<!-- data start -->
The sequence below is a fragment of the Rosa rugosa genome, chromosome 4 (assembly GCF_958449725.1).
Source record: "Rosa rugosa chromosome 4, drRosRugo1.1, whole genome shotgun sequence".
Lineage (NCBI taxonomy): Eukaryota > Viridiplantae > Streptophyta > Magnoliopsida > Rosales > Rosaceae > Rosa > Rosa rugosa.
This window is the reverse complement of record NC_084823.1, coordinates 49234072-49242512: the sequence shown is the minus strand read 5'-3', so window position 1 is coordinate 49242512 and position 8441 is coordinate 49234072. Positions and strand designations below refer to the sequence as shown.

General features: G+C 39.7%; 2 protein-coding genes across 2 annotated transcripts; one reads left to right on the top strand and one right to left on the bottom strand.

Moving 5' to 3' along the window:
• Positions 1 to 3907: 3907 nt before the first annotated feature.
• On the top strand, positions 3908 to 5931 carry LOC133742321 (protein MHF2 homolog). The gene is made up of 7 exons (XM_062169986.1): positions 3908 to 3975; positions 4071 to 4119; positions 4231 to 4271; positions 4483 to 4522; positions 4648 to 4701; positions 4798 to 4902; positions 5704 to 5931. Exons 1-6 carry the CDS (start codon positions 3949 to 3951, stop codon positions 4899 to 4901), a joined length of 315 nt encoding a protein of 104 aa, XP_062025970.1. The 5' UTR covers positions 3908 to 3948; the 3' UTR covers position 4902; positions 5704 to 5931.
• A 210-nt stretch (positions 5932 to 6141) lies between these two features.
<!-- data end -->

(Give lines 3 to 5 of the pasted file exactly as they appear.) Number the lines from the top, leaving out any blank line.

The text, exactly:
Lineage (NCBI taxonomy): Eukaryota > Viridiplantae > Streptophyta > Magnoliopsida > Rosales > Rosaceae > Rosa > Rosa rugosa.
This window is the reverse complement of record NC_084823.1, coordinates 49234072-49242512: the sequence shown is the minus strand read 5'-3', so window position 1 is coordinate 49242512 and position 8441 is coordinate 49234072. Positions and strand designations below refer to the sequence as shown.

General features: G+C 39.7%; 2 protein-coding genes across 2 annotated transcripts; one reads left to right on the top strand and one right to left on the bottom strand.